Ford’s June Sales Report Confirms Trucks are Selling in Record Numbers

These sales numbers only seem to reaffirm Ford’s recent shift away from sedans and hatchbacks.

byTalon Homer|
Ford’s June Sales Report Confirms Trucks are Selling in Record Numbers


Ford has reported its sales figures for June, as well the first half of 2018, and the big takeaway from the stats is that the F-Series has had its 14th consecutive month of increasing sales. In fact, Ford sold more than 100,000 trucks in June alone. This is playing into Ford's plan of discontinuing any U.S. model that's not a pickup, van, SUV, crossover, or Mustang, at least for the time being.

Sales for the Ford and Lincoln brands for the past six months have been tallied up to 1,277,691 vehicles, a 1.8 percent drop compared to last June. Of those sales, Lincoln accounts for 50,269 vehicles, which is 10.8 percent under the 2017 figures. Further affirming Ford's grudge against sedans is the fact that this decrease can mostly be attributed to poor sales of the Focus, Fusion, and C-Max. 

Despite its imminent demise, demand for the compact Fiesta is still holding steady with a 3.2 percent increase in sales over last year. Still, the 25,359 Fiestas sold over the past six months are paltry compared to the 451,138 examples of F-Series trucks. A 4.9 percent drop in Mustang sales also suggests that customer interest in the sixth-generation model may have already reached its plateau. Overall, 42,428 sales were made across the Mustang lineup, and nearly half of those were in four-cylinder Ecoboost trim.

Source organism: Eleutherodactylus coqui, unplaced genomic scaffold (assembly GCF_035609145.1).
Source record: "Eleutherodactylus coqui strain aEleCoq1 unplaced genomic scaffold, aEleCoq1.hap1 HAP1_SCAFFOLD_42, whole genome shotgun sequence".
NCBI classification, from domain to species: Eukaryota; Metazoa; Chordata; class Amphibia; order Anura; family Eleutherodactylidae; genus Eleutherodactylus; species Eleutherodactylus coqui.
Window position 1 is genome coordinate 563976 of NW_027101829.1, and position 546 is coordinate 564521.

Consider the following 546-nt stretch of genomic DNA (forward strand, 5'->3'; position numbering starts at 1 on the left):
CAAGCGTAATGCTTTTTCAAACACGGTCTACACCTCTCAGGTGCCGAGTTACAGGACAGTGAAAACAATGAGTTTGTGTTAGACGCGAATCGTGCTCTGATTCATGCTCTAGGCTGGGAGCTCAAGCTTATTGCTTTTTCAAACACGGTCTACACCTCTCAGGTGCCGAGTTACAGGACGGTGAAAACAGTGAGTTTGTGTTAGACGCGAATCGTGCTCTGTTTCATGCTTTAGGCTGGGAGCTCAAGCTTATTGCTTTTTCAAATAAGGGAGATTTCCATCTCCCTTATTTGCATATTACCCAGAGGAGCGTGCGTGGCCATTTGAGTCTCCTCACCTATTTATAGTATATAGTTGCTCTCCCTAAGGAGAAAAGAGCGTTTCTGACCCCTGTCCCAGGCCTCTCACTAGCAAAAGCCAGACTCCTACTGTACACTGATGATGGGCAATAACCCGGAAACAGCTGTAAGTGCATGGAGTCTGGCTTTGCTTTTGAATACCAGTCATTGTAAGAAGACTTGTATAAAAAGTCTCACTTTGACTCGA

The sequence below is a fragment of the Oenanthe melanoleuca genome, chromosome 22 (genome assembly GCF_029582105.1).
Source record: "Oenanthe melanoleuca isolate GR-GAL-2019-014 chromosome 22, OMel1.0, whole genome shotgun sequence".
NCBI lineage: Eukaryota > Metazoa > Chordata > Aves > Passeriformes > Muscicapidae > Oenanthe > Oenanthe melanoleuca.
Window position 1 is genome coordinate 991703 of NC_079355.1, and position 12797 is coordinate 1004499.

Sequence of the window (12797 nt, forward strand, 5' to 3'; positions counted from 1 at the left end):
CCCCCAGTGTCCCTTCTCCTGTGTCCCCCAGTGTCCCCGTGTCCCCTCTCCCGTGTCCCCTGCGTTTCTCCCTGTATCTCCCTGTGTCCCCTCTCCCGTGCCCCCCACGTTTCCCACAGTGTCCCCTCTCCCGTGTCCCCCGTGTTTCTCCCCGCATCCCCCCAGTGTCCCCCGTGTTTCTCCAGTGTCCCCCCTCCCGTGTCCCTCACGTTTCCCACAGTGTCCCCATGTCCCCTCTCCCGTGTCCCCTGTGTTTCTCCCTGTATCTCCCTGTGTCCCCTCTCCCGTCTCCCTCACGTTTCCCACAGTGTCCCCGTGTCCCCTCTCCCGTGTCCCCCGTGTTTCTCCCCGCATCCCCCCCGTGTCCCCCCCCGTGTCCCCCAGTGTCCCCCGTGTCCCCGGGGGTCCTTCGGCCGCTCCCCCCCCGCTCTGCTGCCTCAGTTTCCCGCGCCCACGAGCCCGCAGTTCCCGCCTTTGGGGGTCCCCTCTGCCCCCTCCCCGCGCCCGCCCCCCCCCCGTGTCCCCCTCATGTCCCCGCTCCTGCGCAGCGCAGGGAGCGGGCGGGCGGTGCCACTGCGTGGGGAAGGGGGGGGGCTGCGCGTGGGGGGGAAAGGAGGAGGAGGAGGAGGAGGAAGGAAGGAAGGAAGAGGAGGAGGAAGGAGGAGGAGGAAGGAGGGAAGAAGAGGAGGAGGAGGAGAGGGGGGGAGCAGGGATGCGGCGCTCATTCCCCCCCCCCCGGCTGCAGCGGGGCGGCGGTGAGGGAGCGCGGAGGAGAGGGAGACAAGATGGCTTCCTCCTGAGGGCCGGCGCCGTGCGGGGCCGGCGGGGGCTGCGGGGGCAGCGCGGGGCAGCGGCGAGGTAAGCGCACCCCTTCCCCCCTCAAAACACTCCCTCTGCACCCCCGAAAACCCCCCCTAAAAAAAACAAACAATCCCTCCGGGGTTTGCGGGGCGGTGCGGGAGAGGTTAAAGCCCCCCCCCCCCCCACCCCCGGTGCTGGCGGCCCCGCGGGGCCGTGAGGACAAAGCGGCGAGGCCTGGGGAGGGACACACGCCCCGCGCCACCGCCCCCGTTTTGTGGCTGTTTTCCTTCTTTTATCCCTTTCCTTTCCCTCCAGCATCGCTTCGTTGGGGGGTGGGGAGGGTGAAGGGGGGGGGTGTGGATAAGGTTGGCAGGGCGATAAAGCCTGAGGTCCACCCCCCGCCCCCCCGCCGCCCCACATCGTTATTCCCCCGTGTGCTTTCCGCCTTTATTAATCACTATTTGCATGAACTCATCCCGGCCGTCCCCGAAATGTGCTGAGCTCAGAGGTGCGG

Over on the Lincoln side, numbers are down across the board, with one notable exception: the Navigator. While Lincoln's revived Continental nameplate had slow sales from the get-go, the new Navigator has been a runaway hit for the brand. The brand has sold 9,115 Navigators for 2018, which is a dramatic 82.4 percent increase from last year, accounting for nearly one-fifth of all Lincoln sales. The Continental sedan, on the other hand, has sold 28.3 percent fewer examples in its second year of production, for a total of 4,478.

Aside from waning interest in sedans, Ford has also chosen to focus on building trucks and SUVs because it can get a higher profit margin on larger vehicles with more expensive options. Going into 2019, the discontinuation of smaller cars will probably nudge sales closer to the numbers that Ford wants, as long as we don't see a spike in fuel prices.